Selling It on the Mountain

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Selling It on the Mountain

Post by ERIC » Mon May 08, 2006 7:13 pm

Selling It on the Mountain

Backers say a planned year-round resort on a Sierra peak would bring new life to a depressed county. Opponents fear potential adverse effects.

By Tim Reiterman, Times Staff Writer
May 8, 2006

WESTWOOD, Calif. — From the snowy summit of Dyer Mountain, what the developers hail as a blank canvas unfolds with majestic views of Mt. Lassen and dark green timberland crawling up the volcanic slopes of the Cascades.

Their dream is to build California's first major ski operation in three decades and transform 7,000 acres abutting Walker Lake, 165 miles north of Sacramento, into a year-round resort with golf, mountain biking, hiking, boating, fishing and several thousand luxury dwellings and hotel rooms tucked amid the trees.

"I want people to have a very keen sense upon arrival that those who were involved in its creation treasured … the current existing conditions," said developer Briar Tazuk of San Francisco. "It is such a special site that it requires respect."

SWEEPING PLANS: Sara Duryea, a longtime fundraiser for the Dyer Mountain Resort project, is now one of its principals. She said the acquisition came as the land purchase contract was about to expire. “We came in at the last hour and saved the project.”
(Robert Durell / LAT)

If built, supporters say, Dyer Mountain Resort would inject new life into a formerly timber-dependent county that has attracted little new business activity besides the construction of two prisons.

Lassen County Supervisor Bob Pyle, a rancher whose district includes the town of Westwood, said the resort would be the largest private development in a county with about 35,000 residents, including state and federal inmates. "A lot of people would come ski for the weekend," Pyle said. "It would be like Tahoe."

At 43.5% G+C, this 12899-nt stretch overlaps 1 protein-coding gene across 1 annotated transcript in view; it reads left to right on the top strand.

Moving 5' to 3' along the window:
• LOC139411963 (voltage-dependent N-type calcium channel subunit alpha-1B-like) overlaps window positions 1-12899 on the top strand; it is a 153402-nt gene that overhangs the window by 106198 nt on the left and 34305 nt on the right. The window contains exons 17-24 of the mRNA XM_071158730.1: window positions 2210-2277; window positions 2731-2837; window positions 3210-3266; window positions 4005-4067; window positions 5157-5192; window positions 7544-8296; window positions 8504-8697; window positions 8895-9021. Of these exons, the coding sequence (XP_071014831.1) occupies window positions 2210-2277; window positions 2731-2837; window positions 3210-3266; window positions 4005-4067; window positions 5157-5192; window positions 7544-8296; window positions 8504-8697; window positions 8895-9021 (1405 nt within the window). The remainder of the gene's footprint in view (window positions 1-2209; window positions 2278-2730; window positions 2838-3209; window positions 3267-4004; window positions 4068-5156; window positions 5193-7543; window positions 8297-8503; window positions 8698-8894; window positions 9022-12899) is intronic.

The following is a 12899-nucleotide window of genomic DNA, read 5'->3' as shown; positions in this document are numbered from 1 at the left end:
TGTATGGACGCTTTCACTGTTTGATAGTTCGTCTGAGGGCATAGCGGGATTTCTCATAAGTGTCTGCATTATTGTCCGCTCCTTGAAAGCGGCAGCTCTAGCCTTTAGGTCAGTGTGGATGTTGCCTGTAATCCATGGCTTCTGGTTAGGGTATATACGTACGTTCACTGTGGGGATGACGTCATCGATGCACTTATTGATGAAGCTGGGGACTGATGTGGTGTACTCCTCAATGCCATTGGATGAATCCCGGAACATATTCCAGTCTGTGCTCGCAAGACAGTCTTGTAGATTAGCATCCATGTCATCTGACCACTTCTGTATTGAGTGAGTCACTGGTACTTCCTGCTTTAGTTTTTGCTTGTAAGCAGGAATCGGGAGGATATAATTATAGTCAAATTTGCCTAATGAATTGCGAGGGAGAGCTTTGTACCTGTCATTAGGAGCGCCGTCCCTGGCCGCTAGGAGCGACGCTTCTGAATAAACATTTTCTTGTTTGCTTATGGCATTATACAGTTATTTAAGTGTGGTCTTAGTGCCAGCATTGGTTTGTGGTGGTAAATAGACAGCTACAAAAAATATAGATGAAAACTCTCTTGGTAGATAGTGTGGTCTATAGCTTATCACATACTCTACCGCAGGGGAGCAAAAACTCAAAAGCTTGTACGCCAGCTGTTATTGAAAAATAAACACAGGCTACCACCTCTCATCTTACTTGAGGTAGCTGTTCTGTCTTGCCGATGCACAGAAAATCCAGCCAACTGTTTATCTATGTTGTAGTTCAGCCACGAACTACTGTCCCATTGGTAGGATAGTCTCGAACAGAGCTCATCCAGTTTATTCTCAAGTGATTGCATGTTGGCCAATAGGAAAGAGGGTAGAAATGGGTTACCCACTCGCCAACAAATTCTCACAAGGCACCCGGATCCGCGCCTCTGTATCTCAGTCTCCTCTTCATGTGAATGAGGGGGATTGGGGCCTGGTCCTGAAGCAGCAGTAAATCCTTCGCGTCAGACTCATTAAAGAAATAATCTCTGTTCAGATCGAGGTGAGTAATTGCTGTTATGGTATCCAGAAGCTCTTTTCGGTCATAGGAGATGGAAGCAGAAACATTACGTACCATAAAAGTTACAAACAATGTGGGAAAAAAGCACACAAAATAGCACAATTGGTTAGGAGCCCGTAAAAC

However, the project has been bedeviled by financial troubles, infighting and public debate over its potential effects on the area's social fabric, traffic, air quality and wildlife.

"The project is in the wrong place," said Westwood resident Steve Robinson, a retired carpenter. "You are building a mega-resort on a lake that is extremely shallow, and with runoff and … pollution, it will kill the lake. We will lose prime waterfowl and fishing habitat … and it will completely change the lifestyle of our community."

Some residents of this onetime lumber company town of 2,000, which has lost about 80% of its population since the mid-20th century, worry about becoming an underclass serving wealthy new residents and tourists — and that real estate speculation will make home ownership unaffordable for their children.

Environmentalists, government agencies and hunters question the project's effect on migratory birds that flock to Walker Lake and on threatened bald eagles that nest nearby.

Members of the Honey Lake Maidu tribe say the development would desecrate hallowed land.

The developers pledge to respect any sacred sites and preserve 80% of the property as open space, including golf links and ski slopes. They plan to limit the number of fireplaces and woodstoves to minimize smoke pollution, and say they will prevent chemical fertilizer on golf courses from leaking into surface waters.